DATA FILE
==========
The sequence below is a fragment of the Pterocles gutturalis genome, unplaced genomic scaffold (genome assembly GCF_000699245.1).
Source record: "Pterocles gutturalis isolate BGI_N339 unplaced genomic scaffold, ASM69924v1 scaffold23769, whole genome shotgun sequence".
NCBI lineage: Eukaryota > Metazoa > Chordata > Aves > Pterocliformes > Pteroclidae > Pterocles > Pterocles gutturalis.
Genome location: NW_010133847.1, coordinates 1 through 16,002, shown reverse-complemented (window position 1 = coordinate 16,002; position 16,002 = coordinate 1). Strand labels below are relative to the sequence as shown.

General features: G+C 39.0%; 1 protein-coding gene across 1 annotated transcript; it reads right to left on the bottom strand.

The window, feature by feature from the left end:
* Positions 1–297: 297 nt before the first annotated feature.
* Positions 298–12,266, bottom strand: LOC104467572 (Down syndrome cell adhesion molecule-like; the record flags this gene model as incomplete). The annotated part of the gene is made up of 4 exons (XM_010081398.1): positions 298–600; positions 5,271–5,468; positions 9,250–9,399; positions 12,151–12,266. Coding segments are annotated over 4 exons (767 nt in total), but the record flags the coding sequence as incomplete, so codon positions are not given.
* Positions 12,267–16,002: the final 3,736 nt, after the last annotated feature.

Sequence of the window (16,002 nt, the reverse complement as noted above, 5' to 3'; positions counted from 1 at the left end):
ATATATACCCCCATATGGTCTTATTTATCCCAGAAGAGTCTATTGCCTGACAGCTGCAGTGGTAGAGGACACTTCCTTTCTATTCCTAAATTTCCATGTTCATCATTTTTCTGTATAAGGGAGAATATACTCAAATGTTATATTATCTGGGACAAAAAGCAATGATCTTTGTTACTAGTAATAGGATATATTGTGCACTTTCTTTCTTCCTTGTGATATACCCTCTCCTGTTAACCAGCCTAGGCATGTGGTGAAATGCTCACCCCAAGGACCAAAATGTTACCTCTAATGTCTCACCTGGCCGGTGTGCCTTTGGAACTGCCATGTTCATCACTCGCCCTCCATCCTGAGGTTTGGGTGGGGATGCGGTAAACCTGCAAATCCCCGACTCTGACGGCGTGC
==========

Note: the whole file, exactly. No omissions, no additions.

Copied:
The sequence below is a fragment of the Pterocles gutturalis genome, unplaced genomic scaffold (genome assembly GCF_000699245.1).
Source record: "Pterocles gutturalis isolate BGI_N339 unplaced genomic scaffold, ASM69924v1 scaffold23769, whole genome shotgun sequence".
NCBI lineage: Eukaryota > Metazoa > Chordata > Aves > Pterocliformes > Pteroclidae > Pterocles > Pterocles gutturalis.
Genome location: NW_010133847.1, coordinates 1 through 16,002, shown reverse-complemented (window position 1 = coordinate 16,002; position 16,002 = coordinate 1). Strand labels below are relative to the sequence as shown.

General features: G+C 39.0%; 1 protein-coding gene across 1 annotated transcript; it reads right to left on the bottom strand.

The window, feature by feature from the left end:
* Positions 1–297: 297 nt before the first annotated feature.
* Positions 298–12,266, bottom strand: LOC104467572 (Down syndrome cell adhesion molecule-like; the record flags this gene model as incomplete). The annotated part of the gene is made up of 4 exons (XM_010081398.1): positions 298–600; positions 5,271–5,468; positions 9,250–9,399; positions 12,151–12,266. Coding segments are annotated over 4 exons (767 nt in total), but the record flags the coding sequence as incomplete, so codon positions are not given.
* Positions 12,267–16,002: the final 3,736 nt, after the last annotated feature.

Sequence of the window (16,002 nt, the reverse complement as noted above, 5' to 3'; positions counted from 1 at the left end):
ATATATACCCCCATATGGTCTTATTTATCCCAGAAGAGTCTATTGCCTGACAGCTGCAGTGGTAGAGGACACTTCCTTTCTATTCCTAAATTTCCATGTTCATCATTTTTCTGTATAAGGGAGAATATACTCAAATGTTATATTATCTGGGACAAAAAGCAATGATCTTTGTTACTAGTAATAGGATATATTGTGCACTTTCTTTCTTCCTTGTGATATACCCTCTCCTGTTAACCAGCCTAGGCATGTGGTGAAATGCTCACCCCAAGGACCAAAATGTTACCTCTAATGTCTCACCTGGCCGGTGTGCCTTTGGAACTGCCATGTTCATCACTCGCCCTCCATCCTGAGGTTTGGGTGGGGATGCGGTAAACCTGCAAATCCCCGACTCTGACGGCGTGC